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De novo transcript sequence reconstruction from RNA-seq using the Trinity platform for reference generation and analysis

Abstract

De novo assembly of RNA-seq data enables researchers to study transcriptomes without the need for a genome sequence; this approach can be usefully applied, for instance, in research on 'non-model organisms' of ecological and evolutionary importance, cancer samples or the microbiome. In this protocol we describe the use of the Trinity platform for de novo transcriptome assembly from RNA-seq data in non-model organisms. We also present Trinity-supported companion utilities for downstream applications, including RSEM for transcript abundance estimation, R/Bioconductor packages for identifying differentially expressed transcripts across samples and approaches to identify protein-coding genes. In the procedure, we provide a workflow for genome-independent transcriptome analysis leveraging the Trinity platform. The software, documentation and demonstrations are freely available from http://trinityrnaseq.sourceforge.net. The run time of this protocol is highly dependent on the size and complexity of data to be analyzed. The example data set analyzed in the procedure detailed herein can be processed in less than 5 h.

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Figure 1: Overview of Trinity assembly and analysis pipeline.
Figure 2: Effects of in silico fragment normalization of RNA-seq data on Trinity full-length transcript reconstruction.
Figure 3: Transcriptome and genome representations of alternatively spliced transcripts.
Figure 4: Strand-specific library types.
Figure 5: Full-length transcript reconstruction by Trinity in different organisms, sequencing depths and parameters.
Figure 6: Evaluating paired-read support via the Jaccard similarity coefficient.
Figure 7: De novo transcriptome assembly and analysis workflow.
Figure 8: Abundance estimation via expectation maximization by RSEM.
Figure 9: Pairwise comparisons of transcript abundance.
Figure 10: Comparisons of transcriptional profiles across samples.

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Acknowledgements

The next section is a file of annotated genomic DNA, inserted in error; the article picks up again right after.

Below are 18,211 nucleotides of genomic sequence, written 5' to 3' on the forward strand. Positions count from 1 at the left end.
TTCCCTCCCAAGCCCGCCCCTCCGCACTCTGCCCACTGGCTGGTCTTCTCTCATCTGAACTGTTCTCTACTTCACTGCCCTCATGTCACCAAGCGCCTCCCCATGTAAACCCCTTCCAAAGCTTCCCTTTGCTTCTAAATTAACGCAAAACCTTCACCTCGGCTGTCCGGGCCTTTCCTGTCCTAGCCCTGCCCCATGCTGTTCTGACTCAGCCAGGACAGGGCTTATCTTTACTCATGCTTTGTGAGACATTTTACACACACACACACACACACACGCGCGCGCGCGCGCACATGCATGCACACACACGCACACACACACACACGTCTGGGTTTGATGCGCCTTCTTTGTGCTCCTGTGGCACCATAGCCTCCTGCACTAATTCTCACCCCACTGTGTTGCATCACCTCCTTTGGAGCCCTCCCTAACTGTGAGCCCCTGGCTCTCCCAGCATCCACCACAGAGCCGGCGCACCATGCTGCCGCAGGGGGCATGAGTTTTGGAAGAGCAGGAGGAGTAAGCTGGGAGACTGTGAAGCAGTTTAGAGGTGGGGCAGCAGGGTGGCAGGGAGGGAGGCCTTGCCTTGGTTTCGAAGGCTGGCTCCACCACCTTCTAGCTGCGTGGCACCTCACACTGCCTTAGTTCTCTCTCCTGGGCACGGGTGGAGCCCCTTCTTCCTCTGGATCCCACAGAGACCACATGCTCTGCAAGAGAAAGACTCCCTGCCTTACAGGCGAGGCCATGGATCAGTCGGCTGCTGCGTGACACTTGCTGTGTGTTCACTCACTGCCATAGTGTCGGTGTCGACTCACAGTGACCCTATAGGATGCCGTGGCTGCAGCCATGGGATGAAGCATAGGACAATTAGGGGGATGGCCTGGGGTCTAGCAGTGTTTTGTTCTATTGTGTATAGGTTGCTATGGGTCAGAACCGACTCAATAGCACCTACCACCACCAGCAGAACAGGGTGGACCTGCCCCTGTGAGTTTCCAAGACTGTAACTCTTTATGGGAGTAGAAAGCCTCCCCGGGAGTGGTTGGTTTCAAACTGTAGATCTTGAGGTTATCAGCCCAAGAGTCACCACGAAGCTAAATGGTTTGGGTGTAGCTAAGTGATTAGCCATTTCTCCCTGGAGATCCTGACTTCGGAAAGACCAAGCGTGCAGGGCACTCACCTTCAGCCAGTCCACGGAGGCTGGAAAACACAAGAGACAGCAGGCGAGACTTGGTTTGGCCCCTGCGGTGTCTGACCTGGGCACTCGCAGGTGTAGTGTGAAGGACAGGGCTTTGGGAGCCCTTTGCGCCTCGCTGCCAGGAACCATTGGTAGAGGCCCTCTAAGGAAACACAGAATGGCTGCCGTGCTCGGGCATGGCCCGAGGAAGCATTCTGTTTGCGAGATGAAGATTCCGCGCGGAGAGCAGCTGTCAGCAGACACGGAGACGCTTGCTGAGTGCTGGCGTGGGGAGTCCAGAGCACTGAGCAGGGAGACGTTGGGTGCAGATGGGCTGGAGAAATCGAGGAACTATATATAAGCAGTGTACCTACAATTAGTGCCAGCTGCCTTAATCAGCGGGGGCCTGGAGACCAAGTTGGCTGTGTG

We are grateful to D. Jaffe and S. Young for access to additional computing resources, to Z. Chen for help in R-scripting, to L. Gaffney for help with figure illustrations, to C. Titus Brown for essential discussions and inspiration related to digital normalization strategies, to G. Marcais and C. Kingsford for supporting the use of their Jellyfish software in Trinity and to B. Walenz for supporting our earlier use of Meryl. We are grateful to our users and their feedback, in particular J. Wortman and P. Bain for comments on earlier drafts of the manuscript. This project has been funded in part (B.J.H.) with Federal funds from the National Institute of Allergy and Infectious Diseases (NIAID), US National Institutes of Health (NIH), Department of Health and Human Services (DHHS), under contract no. HHSN272200900018C. Work was supported by Howard Hughes Medical Institute (HHMI), a NIH PIONEER award, a Center for Excellence in Genome Science grant no. 5P50HG006193-02 from the National Human Genome Research Institute (NHGRI) and the Klarman Cell Observatory at the Broad Institute (A.R.). A.P. was supported by the CSIRO Office of the Chief Executive (OCE). M.Y. was supported by the Clore Foundation. P.B. was supported by the National Science Foundation (NSF) grant no. OCI-1053575 for the Extreme Science and Engineering Discovery Environment (XSEDE) project. B.L. and C.D. were partially supported by NIH grant no.1R01HG005232-01A1. In addition, B.L. was partially funded by J. Thomson's MacArthur Professorship and by the Morgridge Institute for Research support for Computation and Informatics in Biology and Medicine. M.L. was supported by the Bundesministerium für Bildung und Forschung via the project 'NGSgoesHPC'. N.P. was funded by the Fund for Scientific Research, Flanders (Fonds Wetenschappelijk Onderzoek (FWO) Vlaanderen), Belgium. R.H. and R.D.L. were funded by the NSF under grant nos. ABI-1062432 and CNS-0521433 to Indiana University, and by Indiana METACyt Initiative, which is supported in part by Lilly Endowment, Inc. J.B. was supported through a CSIRO eResearch Accelerated Computing Project. Any opinions, findings and conclusions or recommendations expressed in this article are those of the authors and do not necessarily reflect the views of any of the funding bodies and institutions including the National Science Foundation, the National Center for Genome Analysis Support and Indiana University.